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Incompatible intravenous drug combinations and respective physician and nurse knowledge: a study in routine paediatric intensive care


Objectives To identify incompatible intravenous drug combinations in routine paediatric intensive care and evaluate physician and nurse knowledge.

Methods In a university paediatric intensive care unit, intravenous drug incompatibilities were analysed using a database and physician and nurse knowledge of incompatibilities was assessed using a questionnaire.

Results We analysed 665 prescriptions in 87 patients. Incompatible drug administration was identified in 9 (10%) of the 87 patients with a median of 3 different incompatibilities per patient (Q25/Q75: 1/3). We found 26 incompatible combinations. The most frequently involved drugs were cefotaxime, pantoprazole and vancomycin. A median of 10 of the 15 drug combinations were correctly assessed as compatible or incompatible (Q25/Q75: 8/11). Pantoprazole had a low number (20%) of correct answers.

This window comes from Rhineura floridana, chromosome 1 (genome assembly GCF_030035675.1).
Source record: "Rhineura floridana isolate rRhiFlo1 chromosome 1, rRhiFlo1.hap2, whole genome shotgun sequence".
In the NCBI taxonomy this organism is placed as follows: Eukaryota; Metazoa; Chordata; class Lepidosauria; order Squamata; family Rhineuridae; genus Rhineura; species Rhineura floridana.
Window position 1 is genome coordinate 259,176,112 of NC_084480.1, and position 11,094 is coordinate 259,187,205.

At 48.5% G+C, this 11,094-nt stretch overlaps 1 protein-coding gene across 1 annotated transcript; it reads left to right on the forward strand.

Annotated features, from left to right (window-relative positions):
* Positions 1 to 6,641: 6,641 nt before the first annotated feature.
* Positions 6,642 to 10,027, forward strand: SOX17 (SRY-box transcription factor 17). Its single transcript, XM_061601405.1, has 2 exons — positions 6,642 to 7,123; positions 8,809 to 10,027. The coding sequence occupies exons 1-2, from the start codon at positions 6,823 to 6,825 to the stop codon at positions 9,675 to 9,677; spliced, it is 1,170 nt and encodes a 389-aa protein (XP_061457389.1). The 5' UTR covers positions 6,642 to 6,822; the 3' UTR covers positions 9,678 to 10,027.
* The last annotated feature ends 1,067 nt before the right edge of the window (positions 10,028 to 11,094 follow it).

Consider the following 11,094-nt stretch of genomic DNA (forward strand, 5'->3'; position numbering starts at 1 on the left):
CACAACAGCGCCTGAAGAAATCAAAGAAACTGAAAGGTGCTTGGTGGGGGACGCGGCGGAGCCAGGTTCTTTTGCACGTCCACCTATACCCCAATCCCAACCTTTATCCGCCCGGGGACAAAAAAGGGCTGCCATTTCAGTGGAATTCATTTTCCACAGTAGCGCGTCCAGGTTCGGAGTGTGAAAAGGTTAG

Conclusions One in 10 patients in paediatric intensive care was affected by drug incompatibility, with knowledge deficits seen in a third of assessed combinations. This indicates quality improvement strategies should be urgently implemented by pharmacists.

  • Drug Incompatibility
  • Prescription
  • Patient Safety
  • Paediatric Intensive Care
  • Vancomycin
  • Pantoprazole
  • Cefotaxime
  • Intravenous Drug Administration

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